'Dog the Bounty Hunter' Duane Chapman Defends Himself Against Racism Claims

Dog The Bounty Hunter star Duane "Dog" Chapman defended himself against longstanding racism claims, which have followed the reality television star for more than a decade, in a new New York Times profile. Chapman's television career was put in jeopardy back in 2007 when son Tucker sold a phone recording in which Chapman used the n-word repeatedly to the National Enquirer. Chapman told the Times he thought he "had a pass" because his mother is Native American.

"I thought I had a pass," Chapman told the Times. "It was a word I grew up using. I was wrong."

The Dog's Most Wanted star admitted he will "never be forgiven" for the incident.

"Some people form an opinion of me that I can't change, but you've talked to me and I'm not a racist," he continued before telling the Times he supports several churches and charities, and believes he is the perfect example of the success of second chances. "That's something nobody wants to talk about, people just want to focus on the negatives."

In 2007, the National Enquirer published a recording of Chapman using the n-word six times in 45 seconds. There was immediate backlash, with A&E pausing Dog the Bounty Hunter production, licensing deals were ended and his book You Can Run But You Can't Hide was pulled from bookstores. Chapman's attorney at the time, Brook Hart, later confirmed to The Associated Press that Chapman's son Tucker sold the tape to the Enquirer for "a lot of money."

At the time, Chapman also issued a statement apologizing, saying he has "utmost respect and aloha for black people who have suffered so much due to racial discrimination and acts of hatred."

"I did not mean to add yet another slap in the face to an entire race of people who have brought so many gifts to this world," Chapman continued. "I am ashamed of myself and I pledge to do whatever I can to repair this damage I have caused."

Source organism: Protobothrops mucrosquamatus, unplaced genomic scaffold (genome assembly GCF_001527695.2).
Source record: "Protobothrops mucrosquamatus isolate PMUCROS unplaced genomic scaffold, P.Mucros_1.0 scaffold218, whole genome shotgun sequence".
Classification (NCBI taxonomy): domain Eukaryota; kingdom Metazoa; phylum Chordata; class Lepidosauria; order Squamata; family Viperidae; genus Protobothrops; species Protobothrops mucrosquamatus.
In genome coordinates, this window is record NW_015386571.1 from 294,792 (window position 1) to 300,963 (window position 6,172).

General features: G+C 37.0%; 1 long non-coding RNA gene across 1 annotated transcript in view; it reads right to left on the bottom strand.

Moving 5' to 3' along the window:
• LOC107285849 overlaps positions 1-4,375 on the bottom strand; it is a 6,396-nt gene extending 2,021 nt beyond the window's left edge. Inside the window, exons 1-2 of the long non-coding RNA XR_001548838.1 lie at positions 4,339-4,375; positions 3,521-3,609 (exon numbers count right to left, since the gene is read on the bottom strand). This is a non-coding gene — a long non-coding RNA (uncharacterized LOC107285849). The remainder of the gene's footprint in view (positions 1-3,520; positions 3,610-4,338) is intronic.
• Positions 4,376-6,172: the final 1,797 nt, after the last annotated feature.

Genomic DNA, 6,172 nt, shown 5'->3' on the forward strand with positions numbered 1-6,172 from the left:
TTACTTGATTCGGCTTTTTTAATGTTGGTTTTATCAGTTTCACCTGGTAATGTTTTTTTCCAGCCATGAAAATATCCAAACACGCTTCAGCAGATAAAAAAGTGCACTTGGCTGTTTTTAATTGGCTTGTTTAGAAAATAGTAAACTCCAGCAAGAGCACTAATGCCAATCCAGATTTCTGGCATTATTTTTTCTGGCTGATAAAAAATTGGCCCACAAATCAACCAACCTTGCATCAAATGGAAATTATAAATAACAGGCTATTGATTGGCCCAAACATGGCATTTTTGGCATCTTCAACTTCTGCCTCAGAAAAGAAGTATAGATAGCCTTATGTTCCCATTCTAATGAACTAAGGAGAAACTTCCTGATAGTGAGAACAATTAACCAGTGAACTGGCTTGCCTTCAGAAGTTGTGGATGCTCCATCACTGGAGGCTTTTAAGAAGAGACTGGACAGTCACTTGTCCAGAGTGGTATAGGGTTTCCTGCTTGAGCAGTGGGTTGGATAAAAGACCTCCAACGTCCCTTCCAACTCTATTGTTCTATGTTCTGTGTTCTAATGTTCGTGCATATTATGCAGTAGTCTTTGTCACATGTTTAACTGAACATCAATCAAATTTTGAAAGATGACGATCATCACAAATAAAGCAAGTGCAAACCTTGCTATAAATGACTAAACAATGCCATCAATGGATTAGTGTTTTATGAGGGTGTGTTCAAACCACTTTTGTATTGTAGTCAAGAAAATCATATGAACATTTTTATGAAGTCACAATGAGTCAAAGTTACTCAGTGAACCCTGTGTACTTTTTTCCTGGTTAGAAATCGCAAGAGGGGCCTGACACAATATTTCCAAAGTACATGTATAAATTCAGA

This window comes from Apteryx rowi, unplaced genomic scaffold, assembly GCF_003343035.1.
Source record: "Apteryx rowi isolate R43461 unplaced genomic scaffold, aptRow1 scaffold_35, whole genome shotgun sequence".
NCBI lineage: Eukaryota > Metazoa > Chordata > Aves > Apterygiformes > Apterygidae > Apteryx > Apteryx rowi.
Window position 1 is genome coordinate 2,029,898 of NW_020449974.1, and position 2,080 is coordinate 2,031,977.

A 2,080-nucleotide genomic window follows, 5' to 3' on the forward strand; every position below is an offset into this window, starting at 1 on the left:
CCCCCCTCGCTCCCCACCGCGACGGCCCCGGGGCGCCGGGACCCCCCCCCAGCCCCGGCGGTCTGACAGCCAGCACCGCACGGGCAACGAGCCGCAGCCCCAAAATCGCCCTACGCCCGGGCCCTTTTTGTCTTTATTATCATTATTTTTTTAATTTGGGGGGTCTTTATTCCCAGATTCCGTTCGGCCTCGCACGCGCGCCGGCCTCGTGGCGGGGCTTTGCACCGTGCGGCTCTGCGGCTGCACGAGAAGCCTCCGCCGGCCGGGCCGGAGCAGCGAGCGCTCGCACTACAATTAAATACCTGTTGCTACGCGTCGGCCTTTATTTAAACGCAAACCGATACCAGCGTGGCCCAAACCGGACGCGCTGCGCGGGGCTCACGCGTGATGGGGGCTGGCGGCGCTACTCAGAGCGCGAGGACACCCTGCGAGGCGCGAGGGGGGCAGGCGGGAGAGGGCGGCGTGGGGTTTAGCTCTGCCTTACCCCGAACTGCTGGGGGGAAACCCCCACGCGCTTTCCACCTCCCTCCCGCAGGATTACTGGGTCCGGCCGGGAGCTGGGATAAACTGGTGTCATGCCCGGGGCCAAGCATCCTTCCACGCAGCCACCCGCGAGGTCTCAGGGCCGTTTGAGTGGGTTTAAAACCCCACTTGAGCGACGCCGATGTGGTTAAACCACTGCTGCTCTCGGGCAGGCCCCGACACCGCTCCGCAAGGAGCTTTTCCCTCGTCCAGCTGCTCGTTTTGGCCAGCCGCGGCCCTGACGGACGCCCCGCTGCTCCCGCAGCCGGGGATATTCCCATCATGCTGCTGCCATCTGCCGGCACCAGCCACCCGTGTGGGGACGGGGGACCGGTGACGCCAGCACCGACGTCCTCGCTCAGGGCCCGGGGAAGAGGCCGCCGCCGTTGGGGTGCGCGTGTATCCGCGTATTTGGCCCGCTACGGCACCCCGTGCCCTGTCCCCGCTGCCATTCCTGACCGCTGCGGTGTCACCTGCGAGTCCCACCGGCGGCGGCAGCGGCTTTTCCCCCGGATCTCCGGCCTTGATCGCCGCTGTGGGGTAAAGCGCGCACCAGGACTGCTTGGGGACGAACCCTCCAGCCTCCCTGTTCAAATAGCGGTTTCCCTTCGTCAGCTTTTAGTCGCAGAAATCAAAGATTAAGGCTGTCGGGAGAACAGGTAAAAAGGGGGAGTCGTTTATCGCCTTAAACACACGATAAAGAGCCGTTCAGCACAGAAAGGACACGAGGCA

"I know that all of my fans are deeply disappointed in me, as well, as I have tried to be a model for doing the right thing," Chapman later said. "I did not do the right thing this time, and hope you will forgive me."

In the end, A&E resumed production on Dog the Bounty Hunter, which continued until 2012. The series was followed by Dog and Beth: On The Hunt (2013-2015), the 2017 special Dog and Beth: Fight of Their Lives and the new WGN series Dog's Most Wanted. These shows all co-starred Chapman's wife Beth Chapman, who died in June at age 51.

0comments

"I am the prime example of the system: The bail bond system, the legal system, of crime," Chapman told the Times. "I'm a second chance. Guys who don't have job hopes when they get out, why do you think they go back to what they were doing before they were convicted? If I can change, anyone can. But it's going to be a lot harder now without Beth, that's for sure."

Photo credit: Ted Soqui/Corbis via Getty Images